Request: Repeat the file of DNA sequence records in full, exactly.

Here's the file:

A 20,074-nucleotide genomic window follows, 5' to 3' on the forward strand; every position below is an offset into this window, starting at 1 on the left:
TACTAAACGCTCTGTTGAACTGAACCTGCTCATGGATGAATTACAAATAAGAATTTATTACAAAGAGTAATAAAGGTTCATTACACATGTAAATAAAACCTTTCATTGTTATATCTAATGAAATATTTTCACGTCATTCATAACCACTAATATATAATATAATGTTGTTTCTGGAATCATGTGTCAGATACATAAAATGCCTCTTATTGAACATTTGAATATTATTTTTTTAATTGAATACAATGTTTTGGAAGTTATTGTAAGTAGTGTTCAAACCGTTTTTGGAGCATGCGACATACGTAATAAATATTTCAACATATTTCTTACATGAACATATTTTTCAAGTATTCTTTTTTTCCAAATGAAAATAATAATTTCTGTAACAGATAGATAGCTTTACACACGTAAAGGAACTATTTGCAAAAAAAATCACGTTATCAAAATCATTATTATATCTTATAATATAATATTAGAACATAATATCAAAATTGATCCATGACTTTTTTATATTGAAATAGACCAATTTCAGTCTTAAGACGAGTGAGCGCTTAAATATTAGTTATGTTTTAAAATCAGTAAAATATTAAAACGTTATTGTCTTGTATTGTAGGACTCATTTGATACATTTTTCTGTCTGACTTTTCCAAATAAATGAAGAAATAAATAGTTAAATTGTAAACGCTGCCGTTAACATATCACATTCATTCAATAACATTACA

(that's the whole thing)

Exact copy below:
A 20,074-nucleotide genomic window follows, 5' to 3' on the forward strand; every position below is an offset into this window, starting at 1 on the left:
TACTAAACGCTCTGTTGAACTGAACCTGCTCATGGATGAATTACAAATAAGAATTTATTACAAAGAGTAATAAAGGTTCATTACACATGTAAATAAAACCTTTCATTGTTATATCTAATGAAATATTTTCACGTCATTCATAACCACTAATATATAATATAATGTTGTTTCTGGAATCATGTGTCAGATACATAAAATGCCTCTTATTGAACATTTGAATATTATTTTTTTAATTGAATACAATGTTTTGGAAGTTATTGTAAGTAGTGTTCAAACCGTTTTTGGAGCATGCGACATACGTAATAAATATTTCAACATATTTCTTACATGAACATATTTTTCAAGTATTCTTTTTTTCCAAATGAAAATAATAATTTCTGTAACAGATAGATAGCTTTACACACGTAAAGGAACTATTTGCAAAAAAAATCACGTTATCAAAATCATTATTATATCTTATAATATAATATTAGAACATAATATCAAAATTGATCCATGACTTTTTTATATTGAAATAGACCAATTTCAGTCTTAAGACGAGTGAGCGCTTAAATATTAGTTATGTTTTAAAATCAGTAAAATATTAAAACGTTATTGTCTTGTATTGTAGGACTCATTTGATACATTTTTCTGTCTGACTTTTCCAAATAAATGAAGAAATAAATAGTTAAATTGTAAACGCTGCCGTTAACATATCACATTCATTCAATAACATTACA